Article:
Perpetual Caring

Sadly, the neglectful& conditions the editorial describes (“Words Alone Do Not Suffice” March 1, page 3) exist everywhere. In Chicago, the oldest cemetery, Waldheim, has occasional volunteers who come to clean up, and some descendants pay for perpetual care. Waldheim tries its best to& maintain the very large grounds. It also sends out letters to registered visitors to pay for the largely absent perpetual care.& But, as many of the (often broken)& headstones can date as far back as the later 1800s, or earlier, many descendants are, unfortunately, no longer Jewish. Or they are so assimilated that knowledge of, or interest in, Jewish ancestors (a fair number of whom were Shomer Shabbos) is nonexistent. In other words,& the deceased are orphaned ancestors.

This doesn’t exist in the frum world. Having visited one old& cemetery in Nyirbator, Hungary, in 2006, [I can attest that] there are several graves that are well tended, aside from the ohel of the Teitelbaums, including that of a great-great-aunt of my husband, whose family in N.Y. and elsewhere clearly care, and visit. Most others are neglected, or broken and overgrown, because their& descendants were murdered in the Holocaust.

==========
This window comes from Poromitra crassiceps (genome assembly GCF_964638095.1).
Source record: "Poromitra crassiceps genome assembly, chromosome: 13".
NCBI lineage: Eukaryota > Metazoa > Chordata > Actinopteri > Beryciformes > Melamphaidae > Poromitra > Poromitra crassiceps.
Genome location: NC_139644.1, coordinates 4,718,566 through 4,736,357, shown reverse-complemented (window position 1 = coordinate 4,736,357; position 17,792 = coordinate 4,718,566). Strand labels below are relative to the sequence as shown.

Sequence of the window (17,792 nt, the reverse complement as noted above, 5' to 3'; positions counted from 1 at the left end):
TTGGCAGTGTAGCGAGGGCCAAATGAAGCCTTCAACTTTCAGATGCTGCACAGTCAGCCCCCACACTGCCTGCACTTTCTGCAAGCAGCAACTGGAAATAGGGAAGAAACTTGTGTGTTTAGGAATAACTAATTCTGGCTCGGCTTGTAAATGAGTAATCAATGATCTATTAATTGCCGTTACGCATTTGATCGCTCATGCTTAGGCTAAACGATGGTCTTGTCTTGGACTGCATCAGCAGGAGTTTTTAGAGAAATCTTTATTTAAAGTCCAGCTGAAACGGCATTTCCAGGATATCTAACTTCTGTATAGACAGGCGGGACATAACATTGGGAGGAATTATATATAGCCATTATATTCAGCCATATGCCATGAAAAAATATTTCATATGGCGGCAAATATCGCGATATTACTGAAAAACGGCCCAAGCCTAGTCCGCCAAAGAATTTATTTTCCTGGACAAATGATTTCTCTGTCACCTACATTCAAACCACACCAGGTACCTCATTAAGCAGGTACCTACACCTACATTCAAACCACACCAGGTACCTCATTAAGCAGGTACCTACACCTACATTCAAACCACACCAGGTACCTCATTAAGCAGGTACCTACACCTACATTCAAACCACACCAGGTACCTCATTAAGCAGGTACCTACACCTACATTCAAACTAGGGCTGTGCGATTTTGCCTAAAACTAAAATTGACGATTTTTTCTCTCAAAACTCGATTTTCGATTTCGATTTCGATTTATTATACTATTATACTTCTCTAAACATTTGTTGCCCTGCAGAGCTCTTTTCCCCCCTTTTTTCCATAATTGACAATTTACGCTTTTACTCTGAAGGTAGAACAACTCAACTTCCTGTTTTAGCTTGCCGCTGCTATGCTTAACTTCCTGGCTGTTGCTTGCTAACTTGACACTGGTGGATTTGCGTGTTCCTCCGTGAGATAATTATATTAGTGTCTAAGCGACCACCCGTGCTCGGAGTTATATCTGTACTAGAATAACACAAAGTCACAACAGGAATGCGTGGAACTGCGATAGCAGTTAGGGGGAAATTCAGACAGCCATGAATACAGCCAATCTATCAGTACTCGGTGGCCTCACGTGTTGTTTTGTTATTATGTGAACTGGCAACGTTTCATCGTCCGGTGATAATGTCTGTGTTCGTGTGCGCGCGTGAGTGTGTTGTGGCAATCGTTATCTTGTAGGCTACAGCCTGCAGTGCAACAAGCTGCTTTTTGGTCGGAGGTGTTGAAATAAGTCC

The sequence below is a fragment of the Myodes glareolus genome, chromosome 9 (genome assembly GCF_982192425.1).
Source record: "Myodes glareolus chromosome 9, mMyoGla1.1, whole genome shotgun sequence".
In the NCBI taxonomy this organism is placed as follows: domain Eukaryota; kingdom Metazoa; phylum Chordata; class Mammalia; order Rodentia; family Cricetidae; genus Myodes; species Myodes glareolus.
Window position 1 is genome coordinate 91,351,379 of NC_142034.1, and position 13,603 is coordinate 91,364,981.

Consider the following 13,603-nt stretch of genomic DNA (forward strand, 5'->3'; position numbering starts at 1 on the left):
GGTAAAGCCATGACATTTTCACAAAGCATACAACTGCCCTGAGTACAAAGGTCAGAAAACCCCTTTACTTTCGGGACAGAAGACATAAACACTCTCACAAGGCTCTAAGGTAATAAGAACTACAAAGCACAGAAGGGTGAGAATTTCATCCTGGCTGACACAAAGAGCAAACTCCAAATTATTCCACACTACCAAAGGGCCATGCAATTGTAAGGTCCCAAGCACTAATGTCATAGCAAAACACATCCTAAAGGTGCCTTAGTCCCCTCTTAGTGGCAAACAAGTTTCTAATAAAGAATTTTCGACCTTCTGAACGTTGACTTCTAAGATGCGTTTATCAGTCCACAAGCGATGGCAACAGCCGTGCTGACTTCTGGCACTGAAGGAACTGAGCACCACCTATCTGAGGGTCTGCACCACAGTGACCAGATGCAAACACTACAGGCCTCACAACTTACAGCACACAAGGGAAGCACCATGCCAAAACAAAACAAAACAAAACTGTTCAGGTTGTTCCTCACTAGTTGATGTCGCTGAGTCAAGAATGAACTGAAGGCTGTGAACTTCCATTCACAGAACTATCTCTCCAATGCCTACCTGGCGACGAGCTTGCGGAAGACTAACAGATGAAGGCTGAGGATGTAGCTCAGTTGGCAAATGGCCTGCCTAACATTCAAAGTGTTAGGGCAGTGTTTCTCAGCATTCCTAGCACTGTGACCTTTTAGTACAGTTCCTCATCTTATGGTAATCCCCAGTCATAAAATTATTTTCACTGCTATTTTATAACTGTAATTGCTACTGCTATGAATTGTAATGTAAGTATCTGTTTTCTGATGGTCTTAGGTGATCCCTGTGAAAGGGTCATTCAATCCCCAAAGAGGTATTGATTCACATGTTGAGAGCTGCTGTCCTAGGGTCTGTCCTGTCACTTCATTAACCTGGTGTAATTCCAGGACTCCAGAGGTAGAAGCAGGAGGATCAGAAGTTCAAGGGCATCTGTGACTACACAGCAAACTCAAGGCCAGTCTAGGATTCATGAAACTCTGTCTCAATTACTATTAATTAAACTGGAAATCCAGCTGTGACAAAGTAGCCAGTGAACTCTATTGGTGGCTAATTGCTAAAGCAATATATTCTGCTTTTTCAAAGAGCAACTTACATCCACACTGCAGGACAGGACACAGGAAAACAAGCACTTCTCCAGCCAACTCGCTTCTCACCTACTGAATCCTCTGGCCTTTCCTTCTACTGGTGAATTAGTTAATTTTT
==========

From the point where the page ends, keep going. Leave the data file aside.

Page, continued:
The bottom line, aside from the importance of& visiting, is spending the money to aid the cemetery companies, if they still exist, to maintain the grounds, and in& repairing broken headstones. Whether non-relatives should& allocate money& for maintaining the kevarim of previous& generations,& including some& who were noted Rabbanim bereft of identifiable Jewish doros, is a larger question to pose to poskim.

Yocheved Lieberman, Chicago